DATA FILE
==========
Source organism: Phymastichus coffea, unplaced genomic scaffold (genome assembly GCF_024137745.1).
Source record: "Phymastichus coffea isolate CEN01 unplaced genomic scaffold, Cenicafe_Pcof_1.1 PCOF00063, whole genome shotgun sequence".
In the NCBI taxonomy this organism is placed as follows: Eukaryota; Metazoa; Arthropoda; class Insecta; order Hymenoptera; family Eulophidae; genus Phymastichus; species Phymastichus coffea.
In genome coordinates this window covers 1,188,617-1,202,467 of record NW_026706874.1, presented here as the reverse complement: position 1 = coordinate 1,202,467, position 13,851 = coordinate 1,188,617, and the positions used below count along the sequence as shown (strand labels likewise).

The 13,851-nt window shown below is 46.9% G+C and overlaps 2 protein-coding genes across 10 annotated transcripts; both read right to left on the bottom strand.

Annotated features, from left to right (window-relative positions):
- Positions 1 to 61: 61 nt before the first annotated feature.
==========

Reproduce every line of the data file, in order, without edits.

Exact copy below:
Source organism: Phymastichus coffea, unplaced genomic scaffold (genome assembly GCF_024137745.1).
Source record: "Phymastichus coffea isolate CEN01 unplaced genomic scaffold, Cenicafe_Pcof_1.1 PCOF00063, whole genome shotgun sequence".
In the NCBI taxonomy this organism is placed as follows: Eukaryota; Metazoa; Arthropoda; class Insecta; order Hymenoptera; family Eulophidae; genus Phymastichus; species Phymastichus coffea.
In genome coordinates this window covers 1,188,617-1,202,467 of record NW_026706874.1, presented here as the reverse complement: position 1 = coordinate 1,202,467, position 13,851 = coordinate 1,188,617, and the positions used below count along the sequence as shown (strand labels likewise).

The 13,851-nt window shown below is 46.9% G+C and overlaps 2 protein-coding genes across 10 annotated transcripts; both read right to left on the bottom strand.

Annotated features, from left to right (window-relative positions):
- Positions 1 to 61: 61 nt before the first annotated feature.